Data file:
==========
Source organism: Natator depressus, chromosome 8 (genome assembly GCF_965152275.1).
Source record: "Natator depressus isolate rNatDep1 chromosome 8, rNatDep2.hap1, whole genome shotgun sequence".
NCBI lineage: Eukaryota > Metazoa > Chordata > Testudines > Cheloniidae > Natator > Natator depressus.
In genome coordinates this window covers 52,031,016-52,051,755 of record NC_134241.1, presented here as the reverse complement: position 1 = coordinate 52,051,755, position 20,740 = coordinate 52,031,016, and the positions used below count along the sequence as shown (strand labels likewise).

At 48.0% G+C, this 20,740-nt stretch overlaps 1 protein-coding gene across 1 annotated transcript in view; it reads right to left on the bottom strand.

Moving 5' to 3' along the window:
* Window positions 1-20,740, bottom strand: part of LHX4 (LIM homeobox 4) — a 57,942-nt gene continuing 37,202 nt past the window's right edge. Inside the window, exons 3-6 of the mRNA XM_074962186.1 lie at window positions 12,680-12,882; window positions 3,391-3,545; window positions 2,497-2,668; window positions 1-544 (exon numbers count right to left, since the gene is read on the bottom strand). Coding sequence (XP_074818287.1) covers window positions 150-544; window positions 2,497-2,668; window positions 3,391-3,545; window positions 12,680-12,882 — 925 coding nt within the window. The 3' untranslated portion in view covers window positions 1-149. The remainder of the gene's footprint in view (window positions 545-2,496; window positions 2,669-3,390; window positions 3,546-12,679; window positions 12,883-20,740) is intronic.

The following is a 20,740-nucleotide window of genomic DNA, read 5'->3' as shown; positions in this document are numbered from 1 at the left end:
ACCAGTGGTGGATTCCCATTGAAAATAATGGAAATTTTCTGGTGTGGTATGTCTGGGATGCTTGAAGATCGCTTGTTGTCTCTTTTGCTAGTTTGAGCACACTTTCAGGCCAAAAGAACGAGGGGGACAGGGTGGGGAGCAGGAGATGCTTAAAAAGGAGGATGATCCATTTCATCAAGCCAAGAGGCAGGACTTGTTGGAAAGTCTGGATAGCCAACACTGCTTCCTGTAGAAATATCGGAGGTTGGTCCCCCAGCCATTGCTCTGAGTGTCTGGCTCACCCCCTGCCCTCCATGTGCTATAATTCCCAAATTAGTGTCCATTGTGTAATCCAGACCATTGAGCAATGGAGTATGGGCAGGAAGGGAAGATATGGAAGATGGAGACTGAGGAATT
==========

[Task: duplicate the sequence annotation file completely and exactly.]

Source organism: Natator depressus, chromosome 8 (genome assembly GCF_965152275.1).
Source record: "Natator depressus isolate rNatDep1 chromosome 8, rNatDep2.hap1, whole genome shotgun sequence".
NCBI lineage: Eukaryota > Metazoa > Chordata > Testudines > Cheloniidae > Natator > Natator depressus.
In genome coordinates this window covers 52,031,016-52,051,755 of record NC_134241.1, presented here as the reverse complement: position 1 = coordinate 52,051,755, position 20,740 = coordinate 52,031,016, and the positions used below count along the sequence as shown (strand labels likewise).

At 48.0% G+C, this 20,740-nt stretch overlaps 1 protein-coding gene across 1 annotated transcript in view; it reads right to left on the bottom strand.

Moving 5' to 3' along the window:
* Window positions 1-20,740, bottom strand: part of LHX4 (LIM homeobox 4) — a 57,942-nt gene continuing 37,202 nt past the window's right edge. Inside the window, exons 3-6 of the mRNA XM_074962186.1 lie at window positions 12,680-12,882; window positions 3,391-3,545; window positions 2,497-2,668; window positions 1-544 (exon numbers count right to left, since the gene is read on the bottom strand). Coding sequence (XP_074818287.1) covers window positions 150-544; window positions 2,497-2,668; window positions 3,391-3,545; window positions 12,680-12,882 — 925 coding nt within the window. The 3' untranslated portion in view covers window positions 1-149. The remainder of the gene's footprint in view (window positions 545-2,496; window positions 2,669-3,390; window positions 3,546-12,679; window positions 12,883-20,740) is intronic.

The following is a 20,740-nucleotide window of genomic DNA, read 5'->3' as shown; positions in this document are numbered from 1 at the left end:
ACCAGTGGTGGATTCCCATTGAAAATAATGGAAATTTTCTGGTGTGGTATGTCTGGGATGCTTGAAGATCGCTTGTTGTCTCTTTTGCTAGTTTGAGCACACTTTCAGGCCAAAAGAACGAGGGGGACAGGGTGGGGAGCAGGAGATGCTTAAAAAGGAGGATGATCCATTTCATCAAGCCAAGAGGCAGGACTTGTTGGAAAGTCTGGATAGCCAACACTGCTTCCTGTAGAAATATCGGAGGTTGGTCCCCCAGCCATTGCTCTGAGTGTCTGGCTCACCCCCTGCCCTCCATGTGCTATAATTCCCAAATTAGTGTCCATTGTGTAATCCAGACCATTGAGCAATGGAGTATGGGCAGGAAGGGAAGATATGGAAGATGGAGACTGAGGAATT